Why (and how) academics should blog their papers

Image: a typewriter with paper reading “blog” (courtesy of Pexels)
  • Even if you aren’t writing about your research, someone else might be — especially if your work is newsworthy. Considering that sometimes important things are lost in translation in scientific communication, it can be great to tell your own story. And if your work is newsworthy, journalists are typically grateful for having the accessible version to consider as well.
  • Being able to communicate your work in an accessible way is an incredibly valuable skill. Scholars in a particular discipline need to not only be able to talk to each other but to those outside their discipline, and to other potential stakeholders like policymakers or the people who are impacted by your research.
  • We all like to imagine that we and our colleagues have all the time we need to read papers and keep up on the latest work in our field. Sadly, this is not the case. Others in your field might also be more likely to read a blog post and remember the basics of your work. And if particularly relevant, they’ll then read the entire paper — and maybe even cite it!
  • You can include information in a blog post that might not be in the paper itself. It can be nice to reflect on the research process and journey beyond the context of that formal write-up.
  • One of the reasons that we do research is so that it can have an impact on the world outside of academia. We also arguably have an obligation to try to share it — especially if our work is government-funded. Blogging about papers is also a way to share work more easily with the community you studied, when applicable.
  • The more people who see your work, the more likely it is to be impactful. Academic Twitter (though this can also apply to other social media) is huge these days, and it also interacts with lots of other communities — activist Twitter, journalist Twitter, etc. A blog post (that also links to the published paper, for those who want to read more!) is easier to share and to read.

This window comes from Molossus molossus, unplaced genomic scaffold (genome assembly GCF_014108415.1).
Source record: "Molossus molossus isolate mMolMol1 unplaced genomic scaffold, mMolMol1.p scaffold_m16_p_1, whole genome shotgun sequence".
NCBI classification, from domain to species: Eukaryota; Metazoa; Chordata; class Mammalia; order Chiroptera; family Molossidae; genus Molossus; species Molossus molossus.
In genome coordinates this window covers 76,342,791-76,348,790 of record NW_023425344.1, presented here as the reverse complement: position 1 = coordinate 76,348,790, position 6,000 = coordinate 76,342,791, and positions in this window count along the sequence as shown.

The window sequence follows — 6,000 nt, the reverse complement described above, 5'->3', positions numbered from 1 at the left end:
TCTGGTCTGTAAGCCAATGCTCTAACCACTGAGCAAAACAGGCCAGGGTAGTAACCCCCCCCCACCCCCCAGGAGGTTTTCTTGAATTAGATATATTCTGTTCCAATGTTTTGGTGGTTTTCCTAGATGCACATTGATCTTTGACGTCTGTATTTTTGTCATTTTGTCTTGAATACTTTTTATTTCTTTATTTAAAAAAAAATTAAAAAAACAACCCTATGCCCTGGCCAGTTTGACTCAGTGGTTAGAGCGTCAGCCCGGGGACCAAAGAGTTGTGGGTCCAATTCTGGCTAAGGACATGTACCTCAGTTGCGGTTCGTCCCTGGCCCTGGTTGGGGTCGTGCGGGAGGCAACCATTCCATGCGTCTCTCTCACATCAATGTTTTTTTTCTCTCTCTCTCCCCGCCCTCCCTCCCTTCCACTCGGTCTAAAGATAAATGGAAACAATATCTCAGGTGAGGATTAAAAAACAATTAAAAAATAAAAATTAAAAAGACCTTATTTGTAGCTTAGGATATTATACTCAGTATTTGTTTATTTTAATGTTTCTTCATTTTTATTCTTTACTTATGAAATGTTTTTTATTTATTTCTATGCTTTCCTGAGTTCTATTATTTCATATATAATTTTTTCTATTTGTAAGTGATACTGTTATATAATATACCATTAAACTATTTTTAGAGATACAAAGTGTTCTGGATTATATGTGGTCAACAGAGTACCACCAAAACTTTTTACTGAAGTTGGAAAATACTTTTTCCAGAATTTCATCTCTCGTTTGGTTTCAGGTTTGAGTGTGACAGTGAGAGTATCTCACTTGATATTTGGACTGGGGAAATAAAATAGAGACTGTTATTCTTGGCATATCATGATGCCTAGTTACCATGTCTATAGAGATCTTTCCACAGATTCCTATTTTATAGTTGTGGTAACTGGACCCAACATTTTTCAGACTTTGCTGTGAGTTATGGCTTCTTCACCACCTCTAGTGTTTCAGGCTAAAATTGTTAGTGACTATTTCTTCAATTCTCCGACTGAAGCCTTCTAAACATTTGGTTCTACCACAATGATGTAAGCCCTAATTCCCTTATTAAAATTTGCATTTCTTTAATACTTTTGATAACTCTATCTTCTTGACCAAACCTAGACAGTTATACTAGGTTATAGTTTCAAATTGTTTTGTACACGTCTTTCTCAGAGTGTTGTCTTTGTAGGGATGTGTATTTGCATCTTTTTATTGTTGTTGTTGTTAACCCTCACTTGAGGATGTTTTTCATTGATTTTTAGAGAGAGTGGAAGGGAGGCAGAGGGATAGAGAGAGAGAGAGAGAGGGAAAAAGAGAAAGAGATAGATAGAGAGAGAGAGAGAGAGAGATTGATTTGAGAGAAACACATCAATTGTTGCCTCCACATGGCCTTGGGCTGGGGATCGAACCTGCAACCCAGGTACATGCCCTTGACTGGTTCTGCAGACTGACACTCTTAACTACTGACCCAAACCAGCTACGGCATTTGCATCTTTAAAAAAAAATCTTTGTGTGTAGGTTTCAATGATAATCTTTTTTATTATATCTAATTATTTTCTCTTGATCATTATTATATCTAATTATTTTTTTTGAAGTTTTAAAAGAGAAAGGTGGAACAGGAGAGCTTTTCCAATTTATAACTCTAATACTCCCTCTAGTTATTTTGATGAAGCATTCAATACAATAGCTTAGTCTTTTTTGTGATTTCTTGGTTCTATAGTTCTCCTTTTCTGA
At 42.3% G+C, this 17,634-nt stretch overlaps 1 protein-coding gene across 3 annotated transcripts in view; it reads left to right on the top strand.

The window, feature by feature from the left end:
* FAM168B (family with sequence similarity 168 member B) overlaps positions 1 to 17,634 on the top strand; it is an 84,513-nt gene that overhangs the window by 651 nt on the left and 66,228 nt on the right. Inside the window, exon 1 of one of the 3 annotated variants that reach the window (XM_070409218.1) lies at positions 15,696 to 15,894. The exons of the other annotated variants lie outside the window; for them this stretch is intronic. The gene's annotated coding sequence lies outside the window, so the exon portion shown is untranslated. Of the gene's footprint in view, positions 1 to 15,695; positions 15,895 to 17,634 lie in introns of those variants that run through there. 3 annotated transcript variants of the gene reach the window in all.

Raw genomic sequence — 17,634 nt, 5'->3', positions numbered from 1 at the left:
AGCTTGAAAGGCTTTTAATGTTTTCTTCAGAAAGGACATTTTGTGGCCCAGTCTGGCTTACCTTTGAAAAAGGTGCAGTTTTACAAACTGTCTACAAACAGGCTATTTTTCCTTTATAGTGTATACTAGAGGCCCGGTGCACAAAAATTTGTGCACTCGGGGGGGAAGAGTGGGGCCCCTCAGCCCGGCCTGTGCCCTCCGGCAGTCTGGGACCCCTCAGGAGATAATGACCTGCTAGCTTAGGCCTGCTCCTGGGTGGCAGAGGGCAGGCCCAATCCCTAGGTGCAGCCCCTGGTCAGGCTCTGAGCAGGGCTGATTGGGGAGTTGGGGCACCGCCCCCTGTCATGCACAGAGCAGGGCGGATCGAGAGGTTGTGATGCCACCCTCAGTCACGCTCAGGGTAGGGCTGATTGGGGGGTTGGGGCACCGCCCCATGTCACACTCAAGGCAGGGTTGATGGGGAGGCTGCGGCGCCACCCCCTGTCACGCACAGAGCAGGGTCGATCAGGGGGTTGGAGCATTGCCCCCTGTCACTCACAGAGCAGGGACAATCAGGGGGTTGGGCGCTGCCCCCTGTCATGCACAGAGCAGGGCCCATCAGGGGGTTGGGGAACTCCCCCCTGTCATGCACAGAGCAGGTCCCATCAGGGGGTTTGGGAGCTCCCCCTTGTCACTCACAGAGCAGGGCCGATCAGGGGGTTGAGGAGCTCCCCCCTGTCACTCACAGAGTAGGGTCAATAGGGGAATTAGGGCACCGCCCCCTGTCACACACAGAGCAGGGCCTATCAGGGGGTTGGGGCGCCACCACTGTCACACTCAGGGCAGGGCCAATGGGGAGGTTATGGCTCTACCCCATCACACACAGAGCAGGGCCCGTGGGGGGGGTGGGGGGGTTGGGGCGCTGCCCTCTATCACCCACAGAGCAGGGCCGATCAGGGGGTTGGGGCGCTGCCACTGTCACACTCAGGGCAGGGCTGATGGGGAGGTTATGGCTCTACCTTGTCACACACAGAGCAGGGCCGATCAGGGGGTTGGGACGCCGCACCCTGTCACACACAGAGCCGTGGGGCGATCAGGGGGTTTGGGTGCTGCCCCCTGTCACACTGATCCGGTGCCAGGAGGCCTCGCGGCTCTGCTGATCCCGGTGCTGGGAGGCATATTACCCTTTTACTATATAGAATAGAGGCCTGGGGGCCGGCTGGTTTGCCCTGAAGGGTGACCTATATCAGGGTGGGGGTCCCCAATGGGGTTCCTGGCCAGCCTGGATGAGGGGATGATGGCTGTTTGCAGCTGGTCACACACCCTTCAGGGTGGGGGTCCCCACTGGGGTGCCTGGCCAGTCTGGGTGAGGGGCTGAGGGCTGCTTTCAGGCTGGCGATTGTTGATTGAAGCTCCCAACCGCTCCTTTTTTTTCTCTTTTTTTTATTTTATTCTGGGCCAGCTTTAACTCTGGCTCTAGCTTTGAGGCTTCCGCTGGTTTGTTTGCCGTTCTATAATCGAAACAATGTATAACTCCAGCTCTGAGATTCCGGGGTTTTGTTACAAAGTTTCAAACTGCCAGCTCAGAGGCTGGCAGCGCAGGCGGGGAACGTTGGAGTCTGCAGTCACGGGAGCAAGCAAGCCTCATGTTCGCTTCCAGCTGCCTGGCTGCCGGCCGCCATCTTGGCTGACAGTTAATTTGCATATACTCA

• My work isn’t interesting to anyone besides my academic community. Maybe this is true, and is definitely your judgment to make — but remember that even if no one reads it, it was still valuable practice in communicating your work to a broader audience. (According to my Medium stats, only 103 people have read my most recent blog post about a paper, but I still don’t consider writing it up to be a waste of time!)
  • I don’t want to draw attention to my work because it could result in harassment or negative attention. This is a completely legitimate concern, and in some cases, it may not be worth the risk, which is a really personal call to make. Here is a great resource focused on how to protect yourself in that kind of situation.
  • Blogging won’t get me tenure (or, the student version, won’t get me a job). This is almost certainly true. Or at least, blogging alone definitely won’t get you tenure. And the extent to which it might be helpful varies greatly by discipline or university. Your mentors may very well tell you that public scholarship is a waste of your time. But let’s say, worst case scenario, your tenure/hiring committee doesn’t care at all about public scholarship. Some of the benefits listed above (like other researchers being more familiar with your work) are things that help you. So though blogging can’t replace the research that will get you a job or get you tenure, it can help amplify and supplement it.
  • I don’t know how to write for a public audience. Just as at some point you learned how to write for an academic audience, this is something that you can learn as well! Practice makes perfect, and the best thing you can do is read examples of other people doing it. And again, even if no one reads it, getting better at communicating your ideas in an understandable way will be helpful for you in other contexts as well.